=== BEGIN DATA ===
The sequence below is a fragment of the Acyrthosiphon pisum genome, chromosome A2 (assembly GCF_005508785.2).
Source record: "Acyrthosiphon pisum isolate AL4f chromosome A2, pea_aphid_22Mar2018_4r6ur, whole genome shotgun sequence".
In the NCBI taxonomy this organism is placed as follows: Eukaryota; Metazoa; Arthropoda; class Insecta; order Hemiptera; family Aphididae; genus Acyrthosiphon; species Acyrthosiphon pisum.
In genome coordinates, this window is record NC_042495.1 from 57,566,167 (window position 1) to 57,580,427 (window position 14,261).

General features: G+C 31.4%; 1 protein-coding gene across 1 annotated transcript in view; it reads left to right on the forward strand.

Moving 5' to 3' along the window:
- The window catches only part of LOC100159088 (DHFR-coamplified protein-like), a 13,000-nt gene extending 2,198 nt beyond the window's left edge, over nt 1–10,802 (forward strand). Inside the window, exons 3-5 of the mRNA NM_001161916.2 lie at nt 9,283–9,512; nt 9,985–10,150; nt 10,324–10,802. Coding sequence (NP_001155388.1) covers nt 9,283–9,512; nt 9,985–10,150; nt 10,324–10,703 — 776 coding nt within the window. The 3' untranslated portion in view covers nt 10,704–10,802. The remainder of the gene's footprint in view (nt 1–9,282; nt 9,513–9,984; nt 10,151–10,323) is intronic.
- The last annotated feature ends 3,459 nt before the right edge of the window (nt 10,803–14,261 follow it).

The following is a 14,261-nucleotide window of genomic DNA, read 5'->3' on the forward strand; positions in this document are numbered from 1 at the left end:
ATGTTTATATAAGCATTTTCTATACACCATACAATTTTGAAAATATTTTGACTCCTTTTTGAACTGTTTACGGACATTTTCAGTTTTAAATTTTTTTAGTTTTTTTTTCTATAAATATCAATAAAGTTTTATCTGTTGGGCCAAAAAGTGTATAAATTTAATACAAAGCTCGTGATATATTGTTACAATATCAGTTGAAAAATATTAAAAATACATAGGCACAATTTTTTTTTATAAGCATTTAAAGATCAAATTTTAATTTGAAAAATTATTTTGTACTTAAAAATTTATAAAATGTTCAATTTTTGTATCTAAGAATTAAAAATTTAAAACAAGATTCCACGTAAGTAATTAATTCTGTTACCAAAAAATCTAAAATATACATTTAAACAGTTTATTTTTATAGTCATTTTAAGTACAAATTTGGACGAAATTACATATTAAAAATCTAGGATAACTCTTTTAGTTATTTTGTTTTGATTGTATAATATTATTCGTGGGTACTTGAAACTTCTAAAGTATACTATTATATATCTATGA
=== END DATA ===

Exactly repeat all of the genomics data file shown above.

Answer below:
The sequence below is a fragment of the Acyrthosiphon pisum genome, chromosome A2 (assembly GCF_005508785.2).
Source record: "Acyrthosiphon pisum isolate AL4f chromosome A2, pea_aphid_22Mar2018_4r6ur, whole genome shotgun sequence".
In the NCBI taxonomy this organism is placed as follows: Eukaryota; Metazoa; Arthropoda; class Insecta; order Hemiptera; family Aphididae; genus Acyrthosiphon; species Acyrthosiphon pisum.
In genome coordinates, this window is record NC_042495.1 from 57,566,167 (window position 1) to 57,580,427 (window position 14,261).

General features: G+C 31.4%; 1 protein-coding gene across 1 annotated transcript in view; it reads left to right on the forward strand.

Moving 5' to 3' along the window:
- The window catches only part of LOC100159088 (DHFR-coamplified protein-like), a 13,000-nt gene extending 2,198 nt beyond the window's left edge, over nt 1–10,802 (forward strand). Inside the window, exons 3-5 of the mRNA NM_001161916.2 lie at nt 9,283–9,512; nt 9,985–10,150; nt 10,324–10,802. Coding sequence (NP_001155388.1) covers nt 9,283–9,512; nt 9,985–10,150; nt 10,324–10,703 — 776 coding nt within the window. The 3' untranslated portion in view covers nt 10,704–10,802. The remainder of the gene's footprint in view (nt 1–9,282; nt 9,513–9,984; nt 10,151–10,323) is intronic.
- The last annotated feature ends 3,459 nt before the right edge of the window (nt 10,803–14,261 follow it).

The following is a 14,261-nucleotide window of genomic DNA, read 5'->3' on the forward strand; positions in this document are numbered from 1 at the left end:
ATGTTTATATAAGCATTTTCTATACACCATACAATTTTGAAAATATTTTGACTCCTTTTTGAACTGTTTACGGACATTTTCAGTTTTAAATTTTTTTAGTTTTTTTTTCTATAAATATCAATAAAGTTTTATCTGTTGGGCCAAAAAGTGTATAAATTTAATACAAAGCTCGTGATATATTGTTACAATATCAGTTGAAAAATATTAAAAATACATAGGCACAATTTTTTTTTATAAGCATTTAAAGATCAAATTTTAATTTGAAAAATTATTTTGTACTTAAAAATTTATAAAATGTTCAATTTTTGTATCTAAGAATTAAAAATTTAAAACAAGATTCCACGTAAGTAATTAATTCTGTTACCAAAAAATCTAAAATATACATTTAAACAGTTTATTTTTATAGTCATTTTAAGTACAAATTTGGACGAAATTACATATTAAAAATCTAGGATAACTCTTTTAGTTATTTTGTTTTGATTGTATAATATTATTCGTGGGTACTTGAAACTTCTAAAGTATACTATTATATATCTATGA